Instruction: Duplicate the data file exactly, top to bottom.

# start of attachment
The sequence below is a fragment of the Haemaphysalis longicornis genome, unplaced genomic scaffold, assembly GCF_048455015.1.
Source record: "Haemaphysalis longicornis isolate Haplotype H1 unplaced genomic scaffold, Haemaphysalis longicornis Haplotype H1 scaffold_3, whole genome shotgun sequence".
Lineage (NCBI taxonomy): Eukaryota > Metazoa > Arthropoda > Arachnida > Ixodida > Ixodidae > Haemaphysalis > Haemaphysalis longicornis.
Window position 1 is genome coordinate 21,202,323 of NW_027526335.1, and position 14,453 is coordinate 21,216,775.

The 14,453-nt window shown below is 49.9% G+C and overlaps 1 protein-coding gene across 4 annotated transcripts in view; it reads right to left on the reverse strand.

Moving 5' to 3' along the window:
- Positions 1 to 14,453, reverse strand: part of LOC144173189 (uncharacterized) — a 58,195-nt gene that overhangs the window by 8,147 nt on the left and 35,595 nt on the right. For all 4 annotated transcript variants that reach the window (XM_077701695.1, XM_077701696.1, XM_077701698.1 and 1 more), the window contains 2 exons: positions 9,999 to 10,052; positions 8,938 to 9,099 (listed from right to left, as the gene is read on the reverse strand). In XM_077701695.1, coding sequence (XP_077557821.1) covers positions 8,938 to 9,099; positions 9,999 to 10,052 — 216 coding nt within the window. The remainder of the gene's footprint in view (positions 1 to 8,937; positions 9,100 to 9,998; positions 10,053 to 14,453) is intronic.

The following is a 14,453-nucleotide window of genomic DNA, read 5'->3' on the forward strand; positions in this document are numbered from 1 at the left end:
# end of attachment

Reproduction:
The sequence below is a fragment of the Haemaphysalis longicornis genome, unplaced genomic scaffold, assembly GCF_048455015.1.
Source record: "Haemaphysalis longicornis isolate Haplotype H1 unplaced genomic scaffold, Haemaphysalis longicornis Haplotype H1 scaffold_3, whole genome shotgun sequence".
Lineage (NCBI taxonomy): Eukaryota > Metazoa > Arthropoda > Arachnida > Ixodida > Ixodidae > Haemaphysalis > Haemaphysalis longicornis.
Window position 1 is genome coordinate 21,202,323 of NW_027526335.1, and position 14,453 is coordinate 21,216,775.

The 14,453-nt window shown below is 49.9% G+C and overlaps 1 protein-coding gene across 4 annotated transcripts in view; it reads right to left on the reverse strand.

Moving 5' to 3' along the window:
- Positions 1 to 14,453, reverse strand: part of LOC144173189 (uncharacterized) — a 58,195-nt gene that overhangs the window by 8,147 nt on the left and 35,595 nt on the right. For all 4 annotated transcript variants that reach the window (XM_077701695.1, XM_077701696.1, XM_077701698.1 and 1 more), the window contains 2 exons: positions 9,999 to 10,052; positions 8,938 to 9,099 (listed from right to left, as the gene is read on the reverse strand). In XM_077701695.1, coding sequence (XP_077557821.1) covers positions 8,938 to 9,099; positions 9,999 to 10,052 — 216 coding nt within the window. The remainder of the gene's footprint in view (positions 1 to 8,937; positions 9,100 to 9,998; positions 10,053 to 14,453) is intronic.

The following is a 14,453-nucleotide window of genomic DNA, read 5'->3' on the forward strand; positions in this document are numbered from 1 at the left end: